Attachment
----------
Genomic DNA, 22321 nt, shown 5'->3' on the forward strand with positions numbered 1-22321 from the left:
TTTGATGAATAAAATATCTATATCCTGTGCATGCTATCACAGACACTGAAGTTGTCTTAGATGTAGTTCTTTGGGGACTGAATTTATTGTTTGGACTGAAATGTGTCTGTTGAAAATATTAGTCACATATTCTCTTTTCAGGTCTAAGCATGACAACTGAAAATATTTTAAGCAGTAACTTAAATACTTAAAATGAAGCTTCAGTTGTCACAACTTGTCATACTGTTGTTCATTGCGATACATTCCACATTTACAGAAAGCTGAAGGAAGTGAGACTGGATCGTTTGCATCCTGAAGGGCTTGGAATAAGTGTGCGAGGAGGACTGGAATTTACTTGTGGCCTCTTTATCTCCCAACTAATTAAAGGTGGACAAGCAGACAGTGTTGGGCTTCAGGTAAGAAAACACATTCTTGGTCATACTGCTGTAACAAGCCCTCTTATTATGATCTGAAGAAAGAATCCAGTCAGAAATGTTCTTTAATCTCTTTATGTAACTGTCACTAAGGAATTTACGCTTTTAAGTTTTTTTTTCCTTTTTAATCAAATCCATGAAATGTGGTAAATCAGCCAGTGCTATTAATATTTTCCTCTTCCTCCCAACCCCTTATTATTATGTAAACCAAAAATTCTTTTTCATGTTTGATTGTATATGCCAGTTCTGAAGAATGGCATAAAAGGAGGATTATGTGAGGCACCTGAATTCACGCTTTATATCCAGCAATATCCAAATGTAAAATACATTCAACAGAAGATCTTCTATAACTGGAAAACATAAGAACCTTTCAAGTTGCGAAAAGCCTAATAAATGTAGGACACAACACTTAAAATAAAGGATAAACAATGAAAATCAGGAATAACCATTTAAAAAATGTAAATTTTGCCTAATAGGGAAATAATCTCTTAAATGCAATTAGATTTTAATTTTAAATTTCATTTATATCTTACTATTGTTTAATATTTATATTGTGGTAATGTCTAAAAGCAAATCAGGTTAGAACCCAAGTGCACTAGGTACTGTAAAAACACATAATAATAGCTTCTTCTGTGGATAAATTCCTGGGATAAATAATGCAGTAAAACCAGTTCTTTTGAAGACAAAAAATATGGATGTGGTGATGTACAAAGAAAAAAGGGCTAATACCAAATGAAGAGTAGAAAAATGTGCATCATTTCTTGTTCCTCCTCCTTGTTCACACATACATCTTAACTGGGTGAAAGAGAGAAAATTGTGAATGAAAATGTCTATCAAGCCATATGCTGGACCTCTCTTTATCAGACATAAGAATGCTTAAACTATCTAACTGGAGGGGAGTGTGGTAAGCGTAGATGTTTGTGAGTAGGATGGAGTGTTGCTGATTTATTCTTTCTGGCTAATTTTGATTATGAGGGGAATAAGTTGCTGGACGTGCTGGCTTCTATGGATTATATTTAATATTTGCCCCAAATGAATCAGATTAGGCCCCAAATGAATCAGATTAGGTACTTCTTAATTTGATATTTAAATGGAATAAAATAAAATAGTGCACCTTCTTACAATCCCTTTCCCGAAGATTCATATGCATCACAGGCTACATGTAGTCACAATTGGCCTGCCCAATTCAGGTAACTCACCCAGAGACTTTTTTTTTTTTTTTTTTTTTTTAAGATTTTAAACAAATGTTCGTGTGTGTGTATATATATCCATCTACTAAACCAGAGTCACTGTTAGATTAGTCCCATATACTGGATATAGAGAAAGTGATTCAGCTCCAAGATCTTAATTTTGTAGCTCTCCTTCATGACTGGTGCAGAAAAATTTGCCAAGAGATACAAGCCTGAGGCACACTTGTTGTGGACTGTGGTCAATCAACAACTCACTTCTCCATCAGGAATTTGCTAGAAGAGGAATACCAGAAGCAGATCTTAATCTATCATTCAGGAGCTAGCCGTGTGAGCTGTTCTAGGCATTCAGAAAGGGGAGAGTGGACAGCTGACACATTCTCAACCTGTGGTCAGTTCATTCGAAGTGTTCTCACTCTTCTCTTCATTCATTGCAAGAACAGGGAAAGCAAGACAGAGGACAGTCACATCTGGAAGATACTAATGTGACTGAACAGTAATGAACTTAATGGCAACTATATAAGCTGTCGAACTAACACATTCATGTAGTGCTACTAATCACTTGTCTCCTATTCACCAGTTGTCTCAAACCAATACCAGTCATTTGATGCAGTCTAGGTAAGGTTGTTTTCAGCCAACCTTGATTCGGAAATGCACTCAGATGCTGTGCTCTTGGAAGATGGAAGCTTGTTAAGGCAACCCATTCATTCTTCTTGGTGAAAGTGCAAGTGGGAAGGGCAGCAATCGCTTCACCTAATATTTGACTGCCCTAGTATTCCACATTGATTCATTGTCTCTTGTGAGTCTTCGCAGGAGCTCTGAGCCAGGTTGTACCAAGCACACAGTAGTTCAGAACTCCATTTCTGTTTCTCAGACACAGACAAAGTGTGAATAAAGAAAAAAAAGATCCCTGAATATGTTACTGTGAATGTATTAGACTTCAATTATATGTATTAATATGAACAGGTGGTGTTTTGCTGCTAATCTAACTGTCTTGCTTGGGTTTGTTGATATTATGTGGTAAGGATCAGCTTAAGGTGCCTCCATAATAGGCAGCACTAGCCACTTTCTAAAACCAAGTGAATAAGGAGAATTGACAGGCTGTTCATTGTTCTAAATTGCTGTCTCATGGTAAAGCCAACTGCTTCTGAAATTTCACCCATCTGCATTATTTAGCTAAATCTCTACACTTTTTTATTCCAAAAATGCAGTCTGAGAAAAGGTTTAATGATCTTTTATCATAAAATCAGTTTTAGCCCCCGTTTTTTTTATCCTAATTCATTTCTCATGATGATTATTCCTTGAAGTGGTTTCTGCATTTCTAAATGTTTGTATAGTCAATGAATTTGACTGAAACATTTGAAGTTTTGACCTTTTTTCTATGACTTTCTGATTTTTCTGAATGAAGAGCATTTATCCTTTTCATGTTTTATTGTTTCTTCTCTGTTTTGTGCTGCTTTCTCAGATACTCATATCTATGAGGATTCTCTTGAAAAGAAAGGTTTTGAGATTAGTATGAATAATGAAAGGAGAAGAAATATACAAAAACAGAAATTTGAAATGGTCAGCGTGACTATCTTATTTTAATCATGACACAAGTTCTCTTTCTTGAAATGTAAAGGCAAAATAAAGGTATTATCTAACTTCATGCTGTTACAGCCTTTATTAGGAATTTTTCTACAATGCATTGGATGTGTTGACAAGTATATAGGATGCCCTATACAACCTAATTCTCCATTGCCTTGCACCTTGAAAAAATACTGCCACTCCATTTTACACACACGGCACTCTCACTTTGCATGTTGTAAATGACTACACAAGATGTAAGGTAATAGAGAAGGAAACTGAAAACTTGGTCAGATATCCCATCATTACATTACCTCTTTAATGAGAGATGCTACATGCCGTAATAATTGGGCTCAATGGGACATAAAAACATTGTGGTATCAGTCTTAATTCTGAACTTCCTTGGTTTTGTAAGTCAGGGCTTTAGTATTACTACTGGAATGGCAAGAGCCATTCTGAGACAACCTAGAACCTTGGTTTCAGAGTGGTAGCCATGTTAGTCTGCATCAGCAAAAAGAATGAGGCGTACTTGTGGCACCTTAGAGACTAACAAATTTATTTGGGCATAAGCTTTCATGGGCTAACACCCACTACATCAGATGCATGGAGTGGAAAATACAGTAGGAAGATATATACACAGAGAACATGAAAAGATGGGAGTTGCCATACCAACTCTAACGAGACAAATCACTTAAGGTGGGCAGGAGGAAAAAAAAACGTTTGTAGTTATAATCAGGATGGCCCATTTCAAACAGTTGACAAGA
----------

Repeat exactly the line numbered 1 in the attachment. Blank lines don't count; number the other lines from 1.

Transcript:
Genomic DNA, 22321 nt, shown 5'->3' on the forward strand with positions numbered 1-22321 from the left: